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22 April 2006


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It seems that the Daawa-Sadr block played hardball and won. al-Maliki seems no different in that he owes Syria and Iran for harboring him during his decades in exile and he is an ardent Islamist. At the end of the day what all this wrangling has demonstrated is that hardline Shia elements are not going to share that much power. al-Maliki already has stated that he wants to legitimize Shia militias by giving them official cover and paychecks by incorporating them into govt security forces. It seems they have also successfully sidelined all the neo-Baathist elements including Allawi (the neocon favorite).

Will violence and the insurgency subside? If I had to guess all the major factions are preparing themselves for a power grab conflict. And the ex-Baathists now relegated to the sidelines will play spoiler perhaps with covert US support. However, if the Shia alliance work in concert it is possible over time they will dominate the landscape and suppress the insurgency in their majority areas. The open questions are when do the Kurds decide they need to grab Kirkuk; how long can the Shia be united; who will support the Sunni Baathists; what will Iran & Syria consider the best outcome?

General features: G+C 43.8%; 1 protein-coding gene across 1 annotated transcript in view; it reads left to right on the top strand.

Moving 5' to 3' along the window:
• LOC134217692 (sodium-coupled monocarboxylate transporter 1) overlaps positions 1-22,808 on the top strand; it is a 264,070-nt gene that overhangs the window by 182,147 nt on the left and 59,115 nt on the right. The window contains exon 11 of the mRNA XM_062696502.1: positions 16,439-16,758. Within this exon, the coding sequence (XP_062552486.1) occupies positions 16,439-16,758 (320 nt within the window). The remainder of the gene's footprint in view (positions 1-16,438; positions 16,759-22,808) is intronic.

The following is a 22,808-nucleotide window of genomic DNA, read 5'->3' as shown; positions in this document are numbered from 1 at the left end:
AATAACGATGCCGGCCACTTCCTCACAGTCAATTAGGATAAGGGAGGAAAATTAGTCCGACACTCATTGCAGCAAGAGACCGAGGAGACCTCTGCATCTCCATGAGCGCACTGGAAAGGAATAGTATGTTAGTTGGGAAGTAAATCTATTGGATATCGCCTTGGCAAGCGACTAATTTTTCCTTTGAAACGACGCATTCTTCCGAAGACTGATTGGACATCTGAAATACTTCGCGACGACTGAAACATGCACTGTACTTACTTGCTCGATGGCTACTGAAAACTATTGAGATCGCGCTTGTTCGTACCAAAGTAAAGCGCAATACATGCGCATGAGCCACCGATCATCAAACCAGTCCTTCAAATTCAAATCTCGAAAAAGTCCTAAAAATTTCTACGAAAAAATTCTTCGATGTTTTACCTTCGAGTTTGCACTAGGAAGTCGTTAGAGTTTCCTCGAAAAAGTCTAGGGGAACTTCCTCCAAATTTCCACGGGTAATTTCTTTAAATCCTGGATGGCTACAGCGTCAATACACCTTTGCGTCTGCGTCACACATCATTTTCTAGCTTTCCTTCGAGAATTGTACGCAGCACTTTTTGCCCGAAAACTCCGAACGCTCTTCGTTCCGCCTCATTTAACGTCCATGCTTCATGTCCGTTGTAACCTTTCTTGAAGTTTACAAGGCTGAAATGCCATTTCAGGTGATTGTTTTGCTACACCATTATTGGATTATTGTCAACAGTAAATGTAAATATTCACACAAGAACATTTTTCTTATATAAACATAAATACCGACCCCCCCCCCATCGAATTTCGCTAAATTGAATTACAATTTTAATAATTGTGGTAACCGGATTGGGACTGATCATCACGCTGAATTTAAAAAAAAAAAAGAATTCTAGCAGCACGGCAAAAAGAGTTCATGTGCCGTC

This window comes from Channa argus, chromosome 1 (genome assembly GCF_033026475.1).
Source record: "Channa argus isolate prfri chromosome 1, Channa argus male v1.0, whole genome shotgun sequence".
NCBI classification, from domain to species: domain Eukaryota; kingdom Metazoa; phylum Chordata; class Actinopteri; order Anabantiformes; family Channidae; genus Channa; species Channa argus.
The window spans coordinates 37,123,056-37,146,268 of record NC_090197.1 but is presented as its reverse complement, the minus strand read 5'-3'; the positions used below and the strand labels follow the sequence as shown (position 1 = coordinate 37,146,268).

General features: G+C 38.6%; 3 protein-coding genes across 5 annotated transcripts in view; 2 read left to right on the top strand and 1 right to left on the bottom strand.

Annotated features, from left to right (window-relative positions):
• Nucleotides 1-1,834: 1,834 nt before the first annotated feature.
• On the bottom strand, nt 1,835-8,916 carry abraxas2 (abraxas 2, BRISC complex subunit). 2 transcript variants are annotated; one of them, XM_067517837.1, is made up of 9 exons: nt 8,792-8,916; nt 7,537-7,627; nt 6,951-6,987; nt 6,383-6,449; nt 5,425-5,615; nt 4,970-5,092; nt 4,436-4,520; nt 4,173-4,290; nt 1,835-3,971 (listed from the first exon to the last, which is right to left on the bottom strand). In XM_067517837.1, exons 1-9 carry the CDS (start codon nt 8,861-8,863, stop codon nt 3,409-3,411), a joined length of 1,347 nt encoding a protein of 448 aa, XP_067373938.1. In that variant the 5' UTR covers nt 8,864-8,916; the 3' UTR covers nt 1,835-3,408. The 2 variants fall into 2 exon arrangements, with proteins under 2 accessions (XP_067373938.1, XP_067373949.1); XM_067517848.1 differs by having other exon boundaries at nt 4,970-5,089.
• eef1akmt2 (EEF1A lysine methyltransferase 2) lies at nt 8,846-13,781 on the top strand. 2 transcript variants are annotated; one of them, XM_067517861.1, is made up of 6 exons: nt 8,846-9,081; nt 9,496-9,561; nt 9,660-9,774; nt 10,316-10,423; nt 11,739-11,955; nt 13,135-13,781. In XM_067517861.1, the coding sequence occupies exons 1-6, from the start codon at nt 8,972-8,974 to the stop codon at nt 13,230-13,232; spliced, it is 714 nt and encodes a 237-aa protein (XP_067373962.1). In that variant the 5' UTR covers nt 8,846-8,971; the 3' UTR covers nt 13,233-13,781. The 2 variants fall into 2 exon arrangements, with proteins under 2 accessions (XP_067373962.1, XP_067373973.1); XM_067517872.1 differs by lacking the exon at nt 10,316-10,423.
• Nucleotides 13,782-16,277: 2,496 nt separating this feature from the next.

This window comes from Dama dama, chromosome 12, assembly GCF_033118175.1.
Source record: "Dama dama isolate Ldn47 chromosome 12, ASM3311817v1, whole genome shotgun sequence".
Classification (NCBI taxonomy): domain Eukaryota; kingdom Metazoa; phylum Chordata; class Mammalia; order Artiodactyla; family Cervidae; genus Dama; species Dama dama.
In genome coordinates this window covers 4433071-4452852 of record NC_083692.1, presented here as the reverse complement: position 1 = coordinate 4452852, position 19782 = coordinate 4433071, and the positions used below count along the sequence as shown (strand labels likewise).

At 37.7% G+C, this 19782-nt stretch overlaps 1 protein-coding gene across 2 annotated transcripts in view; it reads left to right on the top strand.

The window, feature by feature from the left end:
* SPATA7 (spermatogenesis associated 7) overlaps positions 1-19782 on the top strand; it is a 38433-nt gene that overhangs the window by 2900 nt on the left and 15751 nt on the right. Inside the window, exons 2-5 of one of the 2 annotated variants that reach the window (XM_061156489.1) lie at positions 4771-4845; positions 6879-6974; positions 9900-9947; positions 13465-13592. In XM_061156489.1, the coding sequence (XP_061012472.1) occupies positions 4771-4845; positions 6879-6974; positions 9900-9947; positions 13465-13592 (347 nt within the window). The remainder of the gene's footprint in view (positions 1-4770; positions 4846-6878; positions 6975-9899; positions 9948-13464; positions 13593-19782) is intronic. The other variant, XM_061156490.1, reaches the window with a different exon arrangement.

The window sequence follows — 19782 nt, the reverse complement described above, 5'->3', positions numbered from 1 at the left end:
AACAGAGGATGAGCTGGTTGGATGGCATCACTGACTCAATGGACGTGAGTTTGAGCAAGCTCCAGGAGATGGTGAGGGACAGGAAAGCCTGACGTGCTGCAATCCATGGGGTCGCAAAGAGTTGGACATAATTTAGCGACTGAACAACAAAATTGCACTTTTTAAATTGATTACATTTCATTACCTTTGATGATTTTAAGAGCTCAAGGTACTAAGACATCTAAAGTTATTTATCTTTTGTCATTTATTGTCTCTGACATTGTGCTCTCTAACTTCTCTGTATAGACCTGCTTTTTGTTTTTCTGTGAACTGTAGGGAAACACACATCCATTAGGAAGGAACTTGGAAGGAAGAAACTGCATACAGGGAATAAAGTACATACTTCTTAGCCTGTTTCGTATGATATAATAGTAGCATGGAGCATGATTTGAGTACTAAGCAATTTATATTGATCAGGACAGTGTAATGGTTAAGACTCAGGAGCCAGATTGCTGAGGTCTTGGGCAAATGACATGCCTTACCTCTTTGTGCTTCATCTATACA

"In terms of ideology and personal history, Maliki and Jafari appear to be carbon copies. Both men are in their 50s and hail from the Shiite shrine city of Karbala. Both were idealistic and devout Shiite opponents of Iraq's Sunni Arab rulers and the Baath Party. They became underground members of the Islamic Dawa Party. Both fled into exile in Iran after Hussein came to power."


An ongoing dilemma whether Iraq will one day be stable.

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